As boring as treadmill runs can be, they're a great way to build endurance and speed — and strengthen the body in the process. But with so many different speed-incline combinations possible, is it better to run slowly on a higher incline or to run faster on no incline? We asked Michael Olzinski, MSc, Equinox run coach, and Lululemon run coach, who's all for the former. The good news? No sprints! The bad news? Hills on hills. Here's why Michael says running at a slower speed on a higher incline is "the most beneficial" for most runners.
"I believe in consistency and I believe in good form, technique, and efficiency that lead to long-term progress," he told POPSUGAR. "While running super fast on a treadmill might be the most gratifying thing for the moment, it really is not the most beneficial long-term exercise to do for your running."
Uphill running — or even power walking, which Michael often uses when training elite athletes — tricks your body into running in the most efficient and powerful form. It forces your body to generate propulsion through your hips, knees, and ankles (some of your body's major joints), which helps you get the most work out of the biggest muscles in your body. A fast, flat run doesn't have the same effect.
When we asked Michael which method (speed vs. incline) burns more calories, he said that calories are "nearly irrelevant" when it comes to treadmill running. That's because the treadmill calculates burned calories based on your speed, but that's not necessarily an accurate reflection of what's happening to your body.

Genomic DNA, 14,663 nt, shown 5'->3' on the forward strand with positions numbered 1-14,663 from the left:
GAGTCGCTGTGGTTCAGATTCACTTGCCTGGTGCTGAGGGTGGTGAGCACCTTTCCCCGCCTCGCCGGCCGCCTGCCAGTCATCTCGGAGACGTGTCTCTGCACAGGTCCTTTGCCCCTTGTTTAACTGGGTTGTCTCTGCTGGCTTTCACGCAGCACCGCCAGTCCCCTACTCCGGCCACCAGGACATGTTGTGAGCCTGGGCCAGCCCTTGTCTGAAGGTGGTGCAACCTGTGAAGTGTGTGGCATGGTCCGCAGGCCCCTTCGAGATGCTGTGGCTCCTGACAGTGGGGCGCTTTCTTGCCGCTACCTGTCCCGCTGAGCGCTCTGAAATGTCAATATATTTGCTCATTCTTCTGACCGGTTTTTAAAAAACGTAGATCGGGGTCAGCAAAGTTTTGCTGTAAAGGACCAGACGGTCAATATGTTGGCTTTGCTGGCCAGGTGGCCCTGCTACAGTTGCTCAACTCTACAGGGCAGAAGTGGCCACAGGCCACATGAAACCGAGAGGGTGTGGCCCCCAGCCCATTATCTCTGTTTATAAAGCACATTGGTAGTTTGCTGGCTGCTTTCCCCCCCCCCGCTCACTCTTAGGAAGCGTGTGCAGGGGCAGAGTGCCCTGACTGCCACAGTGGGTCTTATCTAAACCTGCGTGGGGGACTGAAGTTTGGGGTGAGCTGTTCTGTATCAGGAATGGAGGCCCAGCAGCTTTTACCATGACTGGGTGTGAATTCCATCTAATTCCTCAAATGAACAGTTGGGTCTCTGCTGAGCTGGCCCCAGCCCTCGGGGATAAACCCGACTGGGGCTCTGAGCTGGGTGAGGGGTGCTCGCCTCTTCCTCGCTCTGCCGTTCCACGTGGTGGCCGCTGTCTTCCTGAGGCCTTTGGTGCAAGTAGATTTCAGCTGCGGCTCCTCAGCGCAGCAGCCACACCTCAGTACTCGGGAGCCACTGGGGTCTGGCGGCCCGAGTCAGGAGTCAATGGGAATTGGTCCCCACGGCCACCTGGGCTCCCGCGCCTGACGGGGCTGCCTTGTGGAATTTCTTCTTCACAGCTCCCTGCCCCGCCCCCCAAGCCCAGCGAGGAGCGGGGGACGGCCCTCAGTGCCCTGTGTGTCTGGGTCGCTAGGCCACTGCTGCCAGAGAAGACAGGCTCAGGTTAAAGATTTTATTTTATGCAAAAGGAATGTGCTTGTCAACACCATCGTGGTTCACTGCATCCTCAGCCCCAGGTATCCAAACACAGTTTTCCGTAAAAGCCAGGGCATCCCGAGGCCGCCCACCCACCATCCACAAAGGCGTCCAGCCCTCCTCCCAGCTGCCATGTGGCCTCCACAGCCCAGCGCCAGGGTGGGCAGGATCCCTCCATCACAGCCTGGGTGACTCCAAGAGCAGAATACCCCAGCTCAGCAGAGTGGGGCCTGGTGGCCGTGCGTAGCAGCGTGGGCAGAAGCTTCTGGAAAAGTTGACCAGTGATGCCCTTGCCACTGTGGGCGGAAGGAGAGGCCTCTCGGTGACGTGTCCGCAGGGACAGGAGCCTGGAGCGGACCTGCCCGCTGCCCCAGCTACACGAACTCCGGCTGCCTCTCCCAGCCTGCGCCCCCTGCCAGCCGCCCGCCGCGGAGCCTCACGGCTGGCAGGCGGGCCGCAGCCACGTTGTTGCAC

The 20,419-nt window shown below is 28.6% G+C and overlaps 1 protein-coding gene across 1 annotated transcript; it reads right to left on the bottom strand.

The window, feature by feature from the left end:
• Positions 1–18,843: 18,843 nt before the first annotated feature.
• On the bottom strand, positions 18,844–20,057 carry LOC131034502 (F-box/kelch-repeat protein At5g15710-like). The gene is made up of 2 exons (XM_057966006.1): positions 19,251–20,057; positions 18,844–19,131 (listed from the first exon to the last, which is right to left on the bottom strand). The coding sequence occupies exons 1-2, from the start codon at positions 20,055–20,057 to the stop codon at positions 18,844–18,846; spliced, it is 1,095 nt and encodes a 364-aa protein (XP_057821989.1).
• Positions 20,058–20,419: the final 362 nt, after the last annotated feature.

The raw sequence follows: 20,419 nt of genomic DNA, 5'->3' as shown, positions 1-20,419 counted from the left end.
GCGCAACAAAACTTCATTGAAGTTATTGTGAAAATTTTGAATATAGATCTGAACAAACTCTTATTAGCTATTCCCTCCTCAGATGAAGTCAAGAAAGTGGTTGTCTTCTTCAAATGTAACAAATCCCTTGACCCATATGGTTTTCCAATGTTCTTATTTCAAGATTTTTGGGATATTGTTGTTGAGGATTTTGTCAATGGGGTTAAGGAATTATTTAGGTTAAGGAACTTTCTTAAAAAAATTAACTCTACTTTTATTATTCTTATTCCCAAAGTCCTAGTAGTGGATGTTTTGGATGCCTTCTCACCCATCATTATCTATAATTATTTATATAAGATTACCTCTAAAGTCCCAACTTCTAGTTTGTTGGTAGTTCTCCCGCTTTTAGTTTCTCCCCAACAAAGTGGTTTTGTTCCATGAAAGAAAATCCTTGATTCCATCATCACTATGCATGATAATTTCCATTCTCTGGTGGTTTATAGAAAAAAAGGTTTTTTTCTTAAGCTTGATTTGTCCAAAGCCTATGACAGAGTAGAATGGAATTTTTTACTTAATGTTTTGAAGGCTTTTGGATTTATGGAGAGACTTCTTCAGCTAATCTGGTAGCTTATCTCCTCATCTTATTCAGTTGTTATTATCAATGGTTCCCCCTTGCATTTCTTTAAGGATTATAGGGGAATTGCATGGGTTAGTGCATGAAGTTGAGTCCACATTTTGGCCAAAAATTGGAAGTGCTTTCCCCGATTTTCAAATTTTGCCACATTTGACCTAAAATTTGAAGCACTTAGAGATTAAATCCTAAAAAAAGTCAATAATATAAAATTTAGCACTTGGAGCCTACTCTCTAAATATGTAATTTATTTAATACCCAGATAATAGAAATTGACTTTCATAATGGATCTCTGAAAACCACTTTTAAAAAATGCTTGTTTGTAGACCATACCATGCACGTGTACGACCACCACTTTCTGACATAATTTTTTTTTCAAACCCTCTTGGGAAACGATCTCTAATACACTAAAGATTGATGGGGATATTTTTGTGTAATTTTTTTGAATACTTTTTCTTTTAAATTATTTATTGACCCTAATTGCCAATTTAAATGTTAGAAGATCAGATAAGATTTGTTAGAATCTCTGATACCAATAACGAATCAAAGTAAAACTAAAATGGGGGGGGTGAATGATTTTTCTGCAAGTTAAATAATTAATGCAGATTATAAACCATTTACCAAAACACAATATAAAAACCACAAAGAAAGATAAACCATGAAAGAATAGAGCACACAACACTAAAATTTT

"The treadmill will assume all things are equal and that you are striding with the same amount of muscle function running on a flat as with running uphill," Michael said.
Since the majority of people run differently, depending on whether they're on flat ground or uphill, referring to your treadmill for amount of calories burned isn't a helpful measurement. Instead, focus on running at a controlled, strong pace uphill to maximize your workout and activate the largest muscles.
Last but not least, running uphill helps reduce your risk of injury. "You are not collapsing onto a fast-moving belt with two to three times your bodyweight at an accelerating and less stable stride when you are running at a controlled pace uphill, but you are when you run very fast on a flat treadmill," Michael said.
Training uphill on the treadmill will also also help improve your form when you run on flat ground outside. Though avoiding flat runs isn't realistic if you're training for a marathon or a race, you can incorporate both forms into your training. Michael says to spend at least 10 to 15 minutes warming up on an incline before zeroing the machine to a flat level.
"This is a technique used by some of the best pro runners in the world, so if it is good enough for them, it is good enough for us," he said.